Now that the cold weather is here to stay, we're holing up with "Ugly Betty" on DVD, trying to figure out how to stay warm without running the heat constantly and thinking non-stop about Santa-shaped cookies, Star of David cakes and grandma's, um, delicious fruitcake. With our noses perked and the sweet smell of baked goods filling the air, though, we can't help but venture outside—just for a short bit—to find treats that'll get us into the holiday spirit. Never mind our 2008 New Year's resolution to shed a few; we'll put that off until next year.
A German-style Christmas at Dinkel's
The classic neon sign outside Dinkel's is almost as ancient as the over-80-year-old bakery. Founded by Joseph K. Dinkel, who trained as a master baker in Bavaria, Germany, before immigrating to the States, the store is now on its third generation of owners. Its traditional German roots remain, especially in desserts like stollen, a dense bread-like loaf filled with fruit, which is particularly popular around Christmas. There are a variety of old-fashioned strudel pastries to choose from as well, like praline pecan, cherry and apple and cheese. And then there's the pfeffernuse, little, round, spice-filled cookies covered in white sugar. But Dinkel's also gets down with dazzling gingerbread houses that are so pretty, we almost feel bad devouring them.
Granny's fruitcake re-vamped at A Taste of Heaven
When he was a kid, baker Dan McCauley always dreaded his grandmother's gross fruitcake. You could even say that it put a damper on his holiday spirit. But instead of turning his back on the beastly loaf, McCauley decided to face his childhood fears by making his own version, one that he could not only stand, but actually love. Aptly named Edible Fruitcake, it substitutes preservative-filled candied fruit for dried fruit, like peaches, apricots and plums. It's lighter than granny's version, and doesn't aim for that fresh-out-of-a-can taste.
Don't forget Chanukah at Kaufman's Bagel and Delicatessen
Since 1984, Betty Dworkin and family have run a tight ship at this easy-to-miss storefront on Dempster Avenue. Israeli desserts like sufganiot, a doughnut filled with raspberry jelly and covered in powdered sugar, get crazy popular during the eight-day festival, as do the blue velvet cakes, a festive rendition of red velvet cakes. And then there are the Chanukah houses: blue-and-white gingerbread houses covered with icing, Hebrew letters, Hebrew Bazooka gum packets and candy bars from Israel. But we can't forget our favorite year-round rugelach, a pastry made from dairy-free (pareve) dough and wrapped around various fillings, like raisins, cinnamon, chocolate, marzipan, apricot, raspberry or cinnamon; the sweet morsels just taste better this time of year.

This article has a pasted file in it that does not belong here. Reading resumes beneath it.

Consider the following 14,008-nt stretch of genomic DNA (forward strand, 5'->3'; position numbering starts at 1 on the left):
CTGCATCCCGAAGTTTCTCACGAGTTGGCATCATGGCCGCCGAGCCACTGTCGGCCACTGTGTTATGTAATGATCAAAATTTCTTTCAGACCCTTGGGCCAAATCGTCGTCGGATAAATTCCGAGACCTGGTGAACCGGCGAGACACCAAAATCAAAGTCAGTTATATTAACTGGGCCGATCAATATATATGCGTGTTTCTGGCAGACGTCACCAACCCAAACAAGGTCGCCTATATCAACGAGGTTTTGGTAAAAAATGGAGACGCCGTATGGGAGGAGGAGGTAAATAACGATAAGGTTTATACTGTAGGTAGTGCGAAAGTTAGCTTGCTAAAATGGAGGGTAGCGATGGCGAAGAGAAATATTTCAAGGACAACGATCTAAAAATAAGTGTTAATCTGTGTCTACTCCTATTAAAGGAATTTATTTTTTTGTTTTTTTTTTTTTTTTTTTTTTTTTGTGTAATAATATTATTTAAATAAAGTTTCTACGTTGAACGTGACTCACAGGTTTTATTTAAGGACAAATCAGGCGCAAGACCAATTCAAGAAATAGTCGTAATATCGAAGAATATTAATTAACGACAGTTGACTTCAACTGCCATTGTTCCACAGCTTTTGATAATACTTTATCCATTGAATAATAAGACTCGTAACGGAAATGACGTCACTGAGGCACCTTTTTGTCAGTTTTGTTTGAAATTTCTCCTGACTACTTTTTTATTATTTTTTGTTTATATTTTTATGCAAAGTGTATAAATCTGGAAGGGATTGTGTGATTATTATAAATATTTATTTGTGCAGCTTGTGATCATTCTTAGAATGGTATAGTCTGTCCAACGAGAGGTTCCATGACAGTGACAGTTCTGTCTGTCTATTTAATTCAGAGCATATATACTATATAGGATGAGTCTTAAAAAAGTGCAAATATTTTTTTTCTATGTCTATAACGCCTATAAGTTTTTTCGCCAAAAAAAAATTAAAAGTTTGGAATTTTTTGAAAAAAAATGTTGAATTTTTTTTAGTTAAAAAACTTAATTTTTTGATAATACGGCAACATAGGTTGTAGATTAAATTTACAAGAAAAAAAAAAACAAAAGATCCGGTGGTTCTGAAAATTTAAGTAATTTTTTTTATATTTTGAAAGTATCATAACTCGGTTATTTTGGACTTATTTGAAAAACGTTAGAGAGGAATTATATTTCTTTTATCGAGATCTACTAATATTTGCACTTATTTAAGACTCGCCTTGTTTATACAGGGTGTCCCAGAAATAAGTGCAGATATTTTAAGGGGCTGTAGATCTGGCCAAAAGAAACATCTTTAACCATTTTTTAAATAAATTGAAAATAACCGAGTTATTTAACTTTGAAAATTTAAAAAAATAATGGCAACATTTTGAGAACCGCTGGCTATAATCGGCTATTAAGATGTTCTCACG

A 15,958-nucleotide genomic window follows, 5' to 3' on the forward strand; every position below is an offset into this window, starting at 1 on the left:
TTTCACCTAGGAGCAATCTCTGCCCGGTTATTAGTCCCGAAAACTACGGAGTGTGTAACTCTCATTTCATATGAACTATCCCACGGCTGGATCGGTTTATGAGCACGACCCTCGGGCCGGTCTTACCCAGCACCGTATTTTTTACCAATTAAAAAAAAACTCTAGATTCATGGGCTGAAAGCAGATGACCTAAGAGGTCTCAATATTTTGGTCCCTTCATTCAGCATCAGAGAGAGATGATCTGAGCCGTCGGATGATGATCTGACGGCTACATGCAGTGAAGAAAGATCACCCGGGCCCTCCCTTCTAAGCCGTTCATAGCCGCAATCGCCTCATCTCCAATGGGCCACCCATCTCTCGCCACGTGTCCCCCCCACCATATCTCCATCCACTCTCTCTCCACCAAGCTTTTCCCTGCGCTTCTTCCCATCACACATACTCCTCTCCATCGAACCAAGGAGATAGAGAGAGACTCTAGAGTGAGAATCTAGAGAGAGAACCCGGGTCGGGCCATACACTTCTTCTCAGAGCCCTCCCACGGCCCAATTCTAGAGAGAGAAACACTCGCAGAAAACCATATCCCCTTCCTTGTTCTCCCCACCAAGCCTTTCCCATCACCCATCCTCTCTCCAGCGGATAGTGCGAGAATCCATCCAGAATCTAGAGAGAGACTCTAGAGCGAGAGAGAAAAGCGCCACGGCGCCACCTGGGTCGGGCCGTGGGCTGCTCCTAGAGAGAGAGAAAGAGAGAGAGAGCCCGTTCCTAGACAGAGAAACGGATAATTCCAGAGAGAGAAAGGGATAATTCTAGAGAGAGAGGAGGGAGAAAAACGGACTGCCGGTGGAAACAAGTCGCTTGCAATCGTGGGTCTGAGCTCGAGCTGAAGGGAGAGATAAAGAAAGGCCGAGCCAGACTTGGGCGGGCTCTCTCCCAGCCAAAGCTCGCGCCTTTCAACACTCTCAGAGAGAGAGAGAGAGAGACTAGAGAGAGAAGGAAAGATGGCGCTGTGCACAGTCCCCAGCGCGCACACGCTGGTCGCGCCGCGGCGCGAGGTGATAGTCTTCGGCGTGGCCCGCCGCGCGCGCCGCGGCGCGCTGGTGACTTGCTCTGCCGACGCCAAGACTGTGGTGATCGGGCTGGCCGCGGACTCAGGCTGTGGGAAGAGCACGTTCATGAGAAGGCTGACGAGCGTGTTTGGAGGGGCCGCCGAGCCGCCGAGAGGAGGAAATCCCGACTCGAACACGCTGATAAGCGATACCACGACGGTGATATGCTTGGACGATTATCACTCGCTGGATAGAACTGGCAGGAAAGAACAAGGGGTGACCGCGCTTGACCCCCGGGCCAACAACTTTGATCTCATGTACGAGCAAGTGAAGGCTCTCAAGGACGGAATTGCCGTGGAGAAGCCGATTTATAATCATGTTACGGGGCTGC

All-natural (but not guilt-free) goodness at Letizia's Natural Bakery
Stroll over to the variety of perfectly arranged, ridiculously irresistible desserts at this spacious bakery with high ceilings, and look straight at the seasonal cookies. These delightful characters come either as sandwich cookies, with a filling of caramel, butter cream or raspberry cream creeping out from two treats slapped together, or as single cookies. They're all made of shortbread and, best yet, are all-natural and preservative-free. We can't wait to munch on adorably plump snowmen sporting mittens and a hat, classic green-frosted Christmas trees and peppy reindeer.
A platter full of sweets at Sensational Bites
At this sparkling storefront on Southport Avenue, chef-owner Gina Sedivy, who worked at upscale spots like TRU, applies her knowledge to seasonal desserts. The Holiday Platter, a teeming collection of more sweets than our sweet tooths can handle, including items like rich peanut butter triangles, Lena's lemon cakes, Grace's caramel bars, Hershey Kiss-filled snowball cookies and cinnamon-orange flavored confections shaped like flowers and trees. Sedivy prepares each platter according to customer preferences, making it the perfect hostess gift during the busy holiday party season.
Other festive treats:
Who needs candy canes when you can score a chocolate cupcake covered in thick gananche, with pink-and-red peppermint buttercream frosting and a classic peppermint candy plopped on top?
Here you can snag a classic French buche de noel (aka yule log), made with an almond bisque and filled with egg nog buttercream, hazelnut buttercream or a dark chocolate mousse.